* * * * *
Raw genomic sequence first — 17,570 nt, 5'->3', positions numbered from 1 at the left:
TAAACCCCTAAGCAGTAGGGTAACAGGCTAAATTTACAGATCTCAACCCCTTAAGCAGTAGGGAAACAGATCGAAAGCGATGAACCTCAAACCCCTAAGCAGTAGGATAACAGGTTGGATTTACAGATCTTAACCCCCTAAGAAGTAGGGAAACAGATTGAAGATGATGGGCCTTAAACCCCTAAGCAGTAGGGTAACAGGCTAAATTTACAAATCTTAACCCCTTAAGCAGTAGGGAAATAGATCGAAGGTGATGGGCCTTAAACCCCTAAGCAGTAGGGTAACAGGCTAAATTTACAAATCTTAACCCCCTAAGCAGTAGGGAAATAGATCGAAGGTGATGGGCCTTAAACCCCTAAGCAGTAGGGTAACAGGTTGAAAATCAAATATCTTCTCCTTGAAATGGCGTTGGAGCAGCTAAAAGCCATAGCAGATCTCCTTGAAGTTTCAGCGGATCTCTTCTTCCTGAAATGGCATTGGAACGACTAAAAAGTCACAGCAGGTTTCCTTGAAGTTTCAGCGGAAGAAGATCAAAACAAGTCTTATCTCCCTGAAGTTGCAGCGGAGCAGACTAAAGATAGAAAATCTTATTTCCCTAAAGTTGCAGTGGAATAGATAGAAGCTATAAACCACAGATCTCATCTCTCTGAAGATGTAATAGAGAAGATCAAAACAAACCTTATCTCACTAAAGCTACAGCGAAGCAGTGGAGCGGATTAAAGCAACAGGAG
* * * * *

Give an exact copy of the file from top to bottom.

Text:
Raw genomic sequence first — 17,570 nt, 5'->3', positions numbered from 1 at the left:
TAAACCCCTAAGCAGTAGGGTAACAGGCTAAATTTACAGATCTCAACCCCTTAAGCAGTAGGGAAACAGATCGAAAGCGATGAACCTCAAACCCCTAAGCAGTAGGATAACAGGTTGGATTTACAGATCTTAACCCCCTAAGAAGTAGGGAAACAGATTGAAGATGATGGGCCTTAAACCCCTAAGCAGTAGGGTAACAGGCTAAATTTACAAATCTTAACCCCTTAAGCAGTAGGGAAATAGATCGAAGGTGATGGGCCTTAAACCCCTAAGCAGTAGGGTAACAGGCTAAATTTACAAATCTTAACCCCCTAAGCAGTAGGGAAATAGATCGAAGGTGATGGGCCTTAAACCCCTAAGCAGTAGGGTAACAGGTTGAAAATCAAATATCTTCTCCTTGAAATGGCGTTGGAGCAGCTAAAAGCCATAGCAGATCTCCTTGAAGTTTCAGCGGATCTCTTCTTCCTGAAATGGCATTGGAACGACTAAAAAGTCACAGCAGGTTTCCTTGAAGTTTCAGCGGAAGAAGATCAAAACAAGTCTTATCTCCCTGAAGTTGCAGCGGAGCAGACTAAAGATAGAAAATCTTATTTCCCTAAAGTTGCAGTGGAATAGATAGAAGCTATAAACCACAGATCTCATCTCTCTGAAGATGTAATAGAGAAGATCAAAACAAACCTTATCTCACTAAAGCTACAGCGAAGCAGTGGAGCGGATTAAAGCAACAGGAG